A ripe apricot weighs on average 45 g with its stone and has a characteristic orange colour, sometimes spotted with red. The apricot is easily recognizable by its downy skin and pulpy flesh with a more or less acidic flavour depending on maturity and variety. However, to get the most out of apricots, it is essential to know how to choose and preserve them.

Apricot identity card

  • Family: Rosaceae ;
  • Common names: apricot, Armenian plum, Armenian apple;
  • Scientific names: Prunus armeniaca (synonym Armeniaca vulgaris), Prunus mume (Japanese apricot);
  • Origin : Northeast China ;
  • Season: summer ;
  • Color: orange ;
  • Taste: sweet and slightly acidic.

The colour of the apricot, an indication of maturity

Apricots should be yellow or orange, soft to the touch, fragrant and have smooth skin, signs of ripeness. If necessary, you can ripen apricots by placing them in a paper bag at room temperature for a day or two. Avoid green fruit as it will not ripen.

Eat locally for even more flavour

The best varieties of apricots are rarely found fresh outside their production area. This is because they do not stand up well to the extensive handling required during storage and long-distance transport. Canned or dried fruit is often tastier because it is harvested when fully ripe and comes from tastier varieties. For more flavour, it is therefore recommended to buy fresh apricots grown and harvested in France.

The importance of reading labels

Several apricot-based products, such as jam and juice (nectar), are popular with consumers. In order to reduce the production costs of these products, some food companies sometimes substitute apple or pumpkin puree for a quantity of apricot. Despite the fact that this practice is prohibited, it often goes unnoticed because the taste, texture or colour of the final product is not necessarily changed. Other industrial products made from apricots such as desserts, pastries and jams have a massive addition of sugar and/or fructose syrup which has a negative impact on health. To make the best choices, it is therefore advisable to give preference to fresh apricots and to read the food labels carefully.

How to store apricots

If they are ready to eat at the time of purchase, apricots can be stored for no more than 2 or 3 days at room temperature. In the refrigerator, they can be kept for 1 week in a perforated plastic bag, but this changes their texture and flavour. Take them out some time before eating them. To store them in the freezer, cut them in half along the ridge, remove the pit and place the halves on a plate to freeze. Then place them in plastic bags and return them to the freezer.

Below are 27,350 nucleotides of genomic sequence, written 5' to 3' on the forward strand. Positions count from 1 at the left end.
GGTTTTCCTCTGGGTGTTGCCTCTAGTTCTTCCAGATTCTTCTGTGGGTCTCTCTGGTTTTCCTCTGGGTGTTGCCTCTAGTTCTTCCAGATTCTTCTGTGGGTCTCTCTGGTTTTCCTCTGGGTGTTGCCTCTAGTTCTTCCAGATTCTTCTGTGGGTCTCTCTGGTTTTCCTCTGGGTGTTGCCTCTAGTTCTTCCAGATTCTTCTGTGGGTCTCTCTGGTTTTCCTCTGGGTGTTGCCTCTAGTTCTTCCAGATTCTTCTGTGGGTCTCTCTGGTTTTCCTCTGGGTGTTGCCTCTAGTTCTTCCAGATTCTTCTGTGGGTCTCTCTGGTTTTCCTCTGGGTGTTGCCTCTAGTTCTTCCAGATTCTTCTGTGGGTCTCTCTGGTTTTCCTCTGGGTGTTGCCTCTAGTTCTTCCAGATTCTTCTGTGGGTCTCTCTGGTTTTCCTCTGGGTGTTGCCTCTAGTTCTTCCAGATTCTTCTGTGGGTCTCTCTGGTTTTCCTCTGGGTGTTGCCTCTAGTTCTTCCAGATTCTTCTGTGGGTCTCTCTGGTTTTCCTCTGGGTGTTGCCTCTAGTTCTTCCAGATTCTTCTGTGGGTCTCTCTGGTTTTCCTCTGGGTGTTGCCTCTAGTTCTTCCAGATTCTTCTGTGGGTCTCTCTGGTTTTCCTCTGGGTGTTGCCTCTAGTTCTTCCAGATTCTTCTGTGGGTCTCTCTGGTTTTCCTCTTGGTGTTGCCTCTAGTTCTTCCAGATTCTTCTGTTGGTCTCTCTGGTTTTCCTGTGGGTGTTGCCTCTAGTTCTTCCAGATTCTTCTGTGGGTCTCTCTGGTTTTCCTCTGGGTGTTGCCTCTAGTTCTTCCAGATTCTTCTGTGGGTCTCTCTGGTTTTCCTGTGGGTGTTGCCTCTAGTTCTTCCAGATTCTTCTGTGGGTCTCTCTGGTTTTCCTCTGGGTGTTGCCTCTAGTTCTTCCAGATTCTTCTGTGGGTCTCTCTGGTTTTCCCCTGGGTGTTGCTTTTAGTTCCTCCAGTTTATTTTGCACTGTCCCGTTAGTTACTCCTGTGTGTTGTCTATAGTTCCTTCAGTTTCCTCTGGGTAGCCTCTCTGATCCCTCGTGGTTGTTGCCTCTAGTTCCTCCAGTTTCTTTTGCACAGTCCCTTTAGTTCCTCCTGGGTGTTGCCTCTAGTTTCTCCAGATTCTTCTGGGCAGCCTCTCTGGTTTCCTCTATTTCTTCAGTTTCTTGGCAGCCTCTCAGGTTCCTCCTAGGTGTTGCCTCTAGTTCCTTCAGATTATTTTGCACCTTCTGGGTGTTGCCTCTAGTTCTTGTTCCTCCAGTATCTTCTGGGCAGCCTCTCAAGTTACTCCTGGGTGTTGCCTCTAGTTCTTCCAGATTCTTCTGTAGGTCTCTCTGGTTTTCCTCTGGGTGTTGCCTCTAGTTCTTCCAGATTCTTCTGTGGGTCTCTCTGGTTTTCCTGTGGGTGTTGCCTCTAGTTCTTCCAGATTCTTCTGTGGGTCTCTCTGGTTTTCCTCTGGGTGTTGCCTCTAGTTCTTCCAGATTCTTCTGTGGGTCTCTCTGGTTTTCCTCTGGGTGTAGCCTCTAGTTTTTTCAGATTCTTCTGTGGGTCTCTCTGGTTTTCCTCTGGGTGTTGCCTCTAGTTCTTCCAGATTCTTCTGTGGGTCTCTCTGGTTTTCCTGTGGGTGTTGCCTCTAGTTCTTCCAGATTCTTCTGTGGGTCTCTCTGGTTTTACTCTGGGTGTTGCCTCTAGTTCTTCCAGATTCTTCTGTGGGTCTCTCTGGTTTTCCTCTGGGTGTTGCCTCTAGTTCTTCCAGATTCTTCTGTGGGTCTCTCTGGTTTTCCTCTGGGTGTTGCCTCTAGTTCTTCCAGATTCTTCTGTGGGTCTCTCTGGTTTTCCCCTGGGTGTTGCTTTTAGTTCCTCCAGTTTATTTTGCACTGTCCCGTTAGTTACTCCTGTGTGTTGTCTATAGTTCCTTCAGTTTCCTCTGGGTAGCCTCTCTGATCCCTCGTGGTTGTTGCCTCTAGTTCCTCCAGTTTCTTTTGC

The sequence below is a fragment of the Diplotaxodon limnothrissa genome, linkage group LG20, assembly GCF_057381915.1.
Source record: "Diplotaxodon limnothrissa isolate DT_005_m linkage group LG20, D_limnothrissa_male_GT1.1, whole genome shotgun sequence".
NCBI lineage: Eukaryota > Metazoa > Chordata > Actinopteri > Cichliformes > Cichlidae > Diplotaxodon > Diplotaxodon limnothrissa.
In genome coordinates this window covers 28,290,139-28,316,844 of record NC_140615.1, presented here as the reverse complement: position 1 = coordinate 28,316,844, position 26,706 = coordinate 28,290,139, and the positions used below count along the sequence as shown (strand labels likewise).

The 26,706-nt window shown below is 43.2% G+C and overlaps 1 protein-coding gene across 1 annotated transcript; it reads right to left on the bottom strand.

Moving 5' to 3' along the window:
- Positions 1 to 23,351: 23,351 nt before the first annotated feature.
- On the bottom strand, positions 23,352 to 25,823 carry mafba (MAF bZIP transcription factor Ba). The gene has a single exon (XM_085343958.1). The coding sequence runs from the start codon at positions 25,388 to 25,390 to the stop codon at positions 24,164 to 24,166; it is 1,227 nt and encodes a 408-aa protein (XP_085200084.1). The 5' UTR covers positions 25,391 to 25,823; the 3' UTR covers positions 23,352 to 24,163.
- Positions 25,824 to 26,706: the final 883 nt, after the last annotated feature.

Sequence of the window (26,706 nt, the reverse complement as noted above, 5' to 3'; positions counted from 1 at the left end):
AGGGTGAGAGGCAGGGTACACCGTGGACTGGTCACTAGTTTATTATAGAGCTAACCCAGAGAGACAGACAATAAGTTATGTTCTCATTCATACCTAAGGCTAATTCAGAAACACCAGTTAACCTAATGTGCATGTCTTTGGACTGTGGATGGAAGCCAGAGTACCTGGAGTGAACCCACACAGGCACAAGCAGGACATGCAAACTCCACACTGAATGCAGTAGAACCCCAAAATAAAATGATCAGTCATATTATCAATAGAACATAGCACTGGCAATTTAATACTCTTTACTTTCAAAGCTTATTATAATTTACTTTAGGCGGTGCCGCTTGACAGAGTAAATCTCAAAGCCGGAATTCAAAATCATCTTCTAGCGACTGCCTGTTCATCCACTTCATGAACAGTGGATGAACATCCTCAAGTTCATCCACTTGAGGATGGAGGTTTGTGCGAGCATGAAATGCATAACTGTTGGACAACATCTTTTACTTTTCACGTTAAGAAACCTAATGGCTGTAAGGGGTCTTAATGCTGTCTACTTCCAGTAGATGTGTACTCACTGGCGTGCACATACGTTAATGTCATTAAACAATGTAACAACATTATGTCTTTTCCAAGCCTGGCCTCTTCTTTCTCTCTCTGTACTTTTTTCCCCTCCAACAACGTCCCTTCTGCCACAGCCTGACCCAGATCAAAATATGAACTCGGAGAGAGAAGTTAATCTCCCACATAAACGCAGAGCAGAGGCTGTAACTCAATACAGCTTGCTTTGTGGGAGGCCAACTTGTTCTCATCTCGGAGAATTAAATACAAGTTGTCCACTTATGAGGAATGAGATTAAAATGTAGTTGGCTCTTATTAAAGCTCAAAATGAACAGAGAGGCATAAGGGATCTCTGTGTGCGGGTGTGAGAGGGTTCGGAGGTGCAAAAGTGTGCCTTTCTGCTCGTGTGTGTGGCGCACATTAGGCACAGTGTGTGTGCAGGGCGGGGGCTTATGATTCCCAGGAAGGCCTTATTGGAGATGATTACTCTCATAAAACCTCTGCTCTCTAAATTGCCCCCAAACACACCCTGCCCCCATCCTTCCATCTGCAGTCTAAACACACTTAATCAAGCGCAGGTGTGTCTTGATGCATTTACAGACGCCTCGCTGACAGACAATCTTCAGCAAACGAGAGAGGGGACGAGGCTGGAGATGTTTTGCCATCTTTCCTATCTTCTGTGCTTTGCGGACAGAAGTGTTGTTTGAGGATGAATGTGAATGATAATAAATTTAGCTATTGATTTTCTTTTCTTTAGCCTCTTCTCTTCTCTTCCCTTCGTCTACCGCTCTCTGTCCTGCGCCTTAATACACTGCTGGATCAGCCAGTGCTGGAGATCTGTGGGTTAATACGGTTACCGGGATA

How to prepare the apricot?

Thanks to its sweet and sour flavour, the apricot lends itself to a multitude of preparations in the kitchen. Whether eaten plain, added to a dessert or enjoyed in a sweet and savoury version, apricots can be used in a thousand and one ways for our greatest pleasure.

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Apricot for dessert

  • The apricot can easily be used in many desserts such as sorbets, ice creams and frozen yoghurts, pancakes and soufflés, rice pudding, cakes, clafoutis, charlottes, tarts and muffins. Do not hesitate to marry it with almond, its ideal companion;
  • It can also be simply poached in maple syrup or honey, or dipped in melted chocolate;
  • Particularly rich in pectin, it can be used to make excellent jams in which grape juice or honey can replace sugar.

An ideal fruit for making dressings, sauces and condiments

  • Vinaigrette. Mix apricot juice with vegetable oil, cider vinegar, mustard and, if desired, a little Tabasco sauce;
  • Mustard Condiment. Mix ½ cup apricot jam (preferably unsweetened or sweetened with fruit juice) with 2 tablespoons Dijon mustard. Serve with meat or add to a dressing ;
  • Chutney sauce. Unripe apricots are particularly suitable for this dish. Puree them with coriander leaves, ginger root, chopped onions, hot pepper and lemon juice.

Apricot and poultry, always a successful combination

  • Apricot stuffing. Mix chopped dried apricots, pecans, onions, cooked wild rice and herbs;
  • Glaze a bird – or a roast – with apricot jam before cooking. Add garlic, soy sauce, olive oil and rosemary to the jam. Reserve some of the mixture as a side sauce and spread the rest over the meat. Leave to marinate for ½ hour before putting in the oven.

The secret ingredient for surprising soups

  • Celery root and apricot soup. Fry diced celeriac with finely chopped onion in olive oil. Add vegetable stock and dried apricots and simmer for 45 minutes. Blend in a blender, season with salt and pepper and serve;
  • Indian style soup. Combine apricots with winter squash or pumpkin, spices (ginger, mustard and coriander seeds, turmeric, cinnamon, hot pepper) and basmati rice.

Apricot salad

Mix slices of fresh or dried and rehydrated shiitake mushrooms with pieces of dried apricots. Boil green beans, carrots and daikon (or another type of radish) in thin slices for a few minutes. Refresh them under cold water before adding them to the first two ingredients. Serve with a sauce made of tofu, tahini (sesame paste), soy sauce, rice vinegar and mirin (a Japanese cooking wine), blended in a blender. To decorate, add a few strips of lemon peel.

Umeboshi, an original way to rediscover apricots